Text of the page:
Prospective Students | Explore Your Calling
Reasons to Get a Seminary Education
Below are several questions posted by The Fund For Theological
Education (FTE).FTE's original documents can be found
here. NES has developed a response to each question based
on our unique perspective.
Why attend a Theological School?
Students are attracted to theological schools for a variety of
reasons. Most theological students have an interest in some form of
ministry. This might mean a professional and/or ordained calling to
work in a parish setting. Other students attend these schools to
prepare for work in church-related organizations that specialize in
social service, missionary work or ministry to particular
populations. Still other students are interested in theological
scholarship-pursuing doctoral work that will prepare them for
teaching and leadership roles in the academy. Students also go to
theological schools to be formed in a distinctly Christian setting
in order to extend their witness in their non-theological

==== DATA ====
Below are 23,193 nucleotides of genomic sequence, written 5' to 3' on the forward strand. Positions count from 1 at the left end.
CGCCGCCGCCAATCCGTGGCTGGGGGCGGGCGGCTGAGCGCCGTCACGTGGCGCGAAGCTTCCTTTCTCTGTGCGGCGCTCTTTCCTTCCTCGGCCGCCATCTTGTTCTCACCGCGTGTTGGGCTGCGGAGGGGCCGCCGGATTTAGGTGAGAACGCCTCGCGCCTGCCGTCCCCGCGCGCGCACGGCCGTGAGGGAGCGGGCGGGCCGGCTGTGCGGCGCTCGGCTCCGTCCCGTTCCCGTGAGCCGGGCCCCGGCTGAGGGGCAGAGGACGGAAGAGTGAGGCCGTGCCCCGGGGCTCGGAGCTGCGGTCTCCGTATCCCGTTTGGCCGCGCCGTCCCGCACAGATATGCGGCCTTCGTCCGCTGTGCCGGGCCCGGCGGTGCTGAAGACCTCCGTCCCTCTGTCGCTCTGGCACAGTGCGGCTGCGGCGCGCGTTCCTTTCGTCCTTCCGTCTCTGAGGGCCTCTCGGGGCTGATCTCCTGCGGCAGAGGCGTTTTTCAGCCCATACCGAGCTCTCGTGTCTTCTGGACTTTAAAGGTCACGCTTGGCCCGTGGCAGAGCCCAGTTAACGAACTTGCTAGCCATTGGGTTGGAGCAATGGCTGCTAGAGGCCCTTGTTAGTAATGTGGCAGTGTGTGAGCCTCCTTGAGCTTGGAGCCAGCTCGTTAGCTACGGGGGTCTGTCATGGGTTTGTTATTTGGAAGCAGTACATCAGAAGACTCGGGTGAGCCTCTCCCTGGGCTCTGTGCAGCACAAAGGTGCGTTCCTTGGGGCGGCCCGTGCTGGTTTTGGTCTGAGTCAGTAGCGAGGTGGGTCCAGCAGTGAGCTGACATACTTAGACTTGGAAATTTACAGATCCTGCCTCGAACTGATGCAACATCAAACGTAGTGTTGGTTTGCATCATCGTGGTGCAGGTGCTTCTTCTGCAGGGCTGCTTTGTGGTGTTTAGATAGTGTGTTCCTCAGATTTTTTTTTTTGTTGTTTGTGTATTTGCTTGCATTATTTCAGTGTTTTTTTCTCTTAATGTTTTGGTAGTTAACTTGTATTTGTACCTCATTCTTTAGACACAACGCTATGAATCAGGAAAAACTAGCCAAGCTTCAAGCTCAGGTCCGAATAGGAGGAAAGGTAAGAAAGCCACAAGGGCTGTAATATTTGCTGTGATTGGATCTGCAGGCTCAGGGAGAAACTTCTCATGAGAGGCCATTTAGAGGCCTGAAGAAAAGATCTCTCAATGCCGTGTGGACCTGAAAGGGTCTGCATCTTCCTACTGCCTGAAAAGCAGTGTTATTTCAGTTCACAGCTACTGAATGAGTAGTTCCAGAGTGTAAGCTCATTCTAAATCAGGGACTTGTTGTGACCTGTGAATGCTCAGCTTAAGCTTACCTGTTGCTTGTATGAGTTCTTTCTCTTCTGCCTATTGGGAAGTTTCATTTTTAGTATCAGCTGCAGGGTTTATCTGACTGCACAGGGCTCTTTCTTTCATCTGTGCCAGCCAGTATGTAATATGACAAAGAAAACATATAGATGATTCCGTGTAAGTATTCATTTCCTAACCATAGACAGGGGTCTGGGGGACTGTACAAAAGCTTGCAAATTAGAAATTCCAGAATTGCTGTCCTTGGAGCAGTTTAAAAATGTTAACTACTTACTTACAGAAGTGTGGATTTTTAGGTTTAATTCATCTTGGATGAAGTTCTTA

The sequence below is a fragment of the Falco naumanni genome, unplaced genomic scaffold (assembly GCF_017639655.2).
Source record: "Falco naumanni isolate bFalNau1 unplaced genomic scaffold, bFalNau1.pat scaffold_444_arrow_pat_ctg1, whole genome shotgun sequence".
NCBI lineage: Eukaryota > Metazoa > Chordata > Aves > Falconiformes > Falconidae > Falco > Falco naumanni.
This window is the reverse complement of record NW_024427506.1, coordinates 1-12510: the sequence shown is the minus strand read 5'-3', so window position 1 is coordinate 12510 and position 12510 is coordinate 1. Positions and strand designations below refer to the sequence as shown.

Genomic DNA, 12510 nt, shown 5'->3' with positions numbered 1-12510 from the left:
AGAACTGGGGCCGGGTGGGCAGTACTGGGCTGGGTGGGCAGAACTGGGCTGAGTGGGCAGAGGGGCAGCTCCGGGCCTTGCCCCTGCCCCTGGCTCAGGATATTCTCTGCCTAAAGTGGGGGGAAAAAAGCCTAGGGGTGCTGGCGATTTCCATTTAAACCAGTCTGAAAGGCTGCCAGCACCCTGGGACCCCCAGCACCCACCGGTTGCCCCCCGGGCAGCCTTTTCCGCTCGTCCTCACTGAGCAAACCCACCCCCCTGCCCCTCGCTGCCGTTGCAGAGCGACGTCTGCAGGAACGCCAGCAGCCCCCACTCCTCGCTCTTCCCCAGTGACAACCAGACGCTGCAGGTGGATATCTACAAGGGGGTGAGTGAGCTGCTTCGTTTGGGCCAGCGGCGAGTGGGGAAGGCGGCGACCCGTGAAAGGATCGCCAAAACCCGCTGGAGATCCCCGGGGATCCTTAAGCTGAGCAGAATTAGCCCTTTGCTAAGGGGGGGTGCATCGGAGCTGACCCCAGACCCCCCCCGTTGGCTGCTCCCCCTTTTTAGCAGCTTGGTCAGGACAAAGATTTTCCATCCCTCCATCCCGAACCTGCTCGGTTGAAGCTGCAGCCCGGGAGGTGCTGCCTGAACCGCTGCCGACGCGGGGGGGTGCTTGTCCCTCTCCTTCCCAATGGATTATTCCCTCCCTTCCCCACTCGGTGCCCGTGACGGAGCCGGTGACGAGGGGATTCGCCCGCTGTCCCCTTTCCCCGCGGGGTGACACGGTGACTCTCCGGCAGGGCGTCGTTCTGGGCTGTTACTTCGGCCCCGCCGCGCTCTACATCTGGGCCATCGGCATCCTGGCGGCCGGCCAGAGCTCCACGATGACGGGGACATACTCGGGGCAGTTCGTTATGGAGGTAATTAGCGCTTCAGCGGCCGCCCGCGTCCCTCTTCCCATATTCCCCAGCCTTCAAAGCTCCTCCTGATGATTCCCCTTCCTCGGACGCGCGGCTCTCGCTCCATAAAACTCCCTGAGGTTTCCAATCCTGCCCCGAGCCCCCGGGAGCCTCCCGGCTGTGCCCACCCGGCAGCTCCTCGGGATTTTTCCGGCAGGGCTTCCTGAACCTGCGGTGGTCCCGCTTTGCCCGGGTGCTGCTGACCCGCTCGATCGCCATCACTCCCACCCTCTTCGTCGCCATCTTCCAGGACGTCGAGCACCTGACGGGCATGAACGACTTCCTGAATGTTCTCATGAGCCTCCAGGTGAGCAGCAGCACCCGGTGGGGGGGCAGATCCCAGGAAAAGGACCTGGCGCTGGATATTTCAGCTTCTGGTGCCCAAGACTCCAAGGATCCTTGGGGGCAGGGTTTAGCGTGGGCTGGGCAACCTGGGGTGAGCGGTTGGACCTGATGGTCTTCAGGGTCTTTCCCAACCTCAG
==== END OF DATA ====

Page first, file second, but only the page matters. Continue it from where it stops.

vocations. With all these differences in mind, remember that there
is no "typical" theological student, no mold from which one must be
cast in order find the right place in theological education.
Regardless of the specific path, most people choose to enter
seminary because of a sense of calling. For some, this call emerges
from a deep relationship with God, through prayer, a spiritual
practice or some other spiritual discipline. Sometimes this calling
is expressed in community, with a congregation, pastor, mentor or
friend "calling out" a person's specific gifts for ministry.
Sometimes the call is not to an end, but to the process of knowing
God more deeply through the study of theology. Regardless of place
and time, a vocational calling should be one that reflects one's
own passion, motivated by a real desire to engage in the
complexities of a theological vocation, and to extend that passion
into the world in transformative ways.
NES: More than 50 percent
of our Masters degree graduates are serving in ordained church
settings. Others are serving Christ as chaplains in military,
hospitals, or prison settings. Approximately one-third of all
entering NES students enter theological training with a general
sense of God's call; seminary helps them develop their